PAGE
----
Pinellas school bus driver shortage sparks parent complaints

PINELLAS COUNTY, Fla. (WFLA) – Guido Rodriguez tells us his stepson has a recurring problem trying to get to his first period class at Tyrone Middle School. 

“No bus shows up,” Rodriguez said. “Yesterday, I had to take him to school again and this is like the third time in two weeks.”

It turns out Rodriguez’s complaint is part of a much bigger problem for the Pinellas School District. Transportation angers are suffering through the worst school bus driver shortage in years and that’s causing a lot of late bus pickups countywide, according to District Spokeswoman Lisa Wolf.

“We’re getting a lot of calls to our call center and that’s because we do have a lot of bus delays at the moment,” Wolf told 8 on Your Side.

Maybe so, but in the meantime, Rodriguez insists his stepson’s first period English grade has dropped from a B to a D due to the ongoing bus problems that force him to show up late for class time and time again.

Two weeks ago, there was another problem.

His son accepted a ride from a relative stranger when the bus didn’t show up again.

“He claims that it’s a parent of a friend of his from class, but you just don’t know,” Rodriguez said.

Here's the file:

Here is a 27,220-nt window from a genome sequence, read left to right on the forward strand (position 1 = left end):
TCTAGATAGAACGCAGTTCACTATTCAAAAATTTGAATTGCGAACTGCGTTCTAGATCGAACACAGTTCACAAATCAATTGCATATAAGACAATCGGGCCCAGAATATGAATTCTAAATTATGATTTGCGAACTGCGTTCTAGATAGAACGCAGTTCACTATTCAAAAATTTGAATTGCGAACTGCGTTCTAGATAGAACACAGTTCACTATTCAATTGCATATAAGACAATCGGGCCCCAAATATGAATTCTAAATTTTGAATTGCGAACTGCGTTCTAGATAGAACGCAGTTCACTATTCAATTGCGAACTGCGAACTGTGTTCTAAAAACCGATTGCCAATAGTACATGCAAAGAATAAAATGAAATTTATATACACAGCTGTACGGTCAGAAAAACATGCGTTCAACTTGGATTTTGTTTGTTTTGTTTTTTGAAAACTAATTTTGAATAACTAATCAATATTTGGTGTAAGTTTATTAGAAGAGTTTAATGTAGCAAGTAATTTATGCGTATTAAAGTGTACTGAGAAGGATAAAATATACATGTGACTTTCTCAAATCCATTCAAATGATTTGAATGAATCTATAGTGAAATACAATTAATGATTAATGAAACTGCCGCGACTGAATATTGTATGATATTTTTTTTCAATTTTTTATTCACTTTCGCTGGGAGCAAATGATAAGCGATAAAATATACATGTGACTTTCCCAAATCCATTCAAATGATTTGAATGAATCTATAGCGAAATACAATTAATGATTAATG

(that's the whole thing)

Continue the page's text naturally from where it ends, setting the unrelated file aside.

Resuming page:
Wolf says the district is making a big push to recruit and retain drivers and has one person on staff whose only responsibility is to do just that. She says the district has attended 20 job fairs, pays drivers better than surrounding counties and even pays trainees before they actually go out on regular runs.

Wolf urges anyone who is interested to log onto the district website for details.

“We’re asking for parents’ patience and to let them know we’re working as fast as humanly possible to address this concern.”

Wolf says there are 25 trainees in the pipeline and 15 people in the hiring stage.

Maybe so, but Guido Rodriguez is still waiting for results and wondering why he keeps getting the runaround when he calls to complain.

“They seem to be passing the buck. They say you have to call so and so, it’s somebody else’s problem,” he said.

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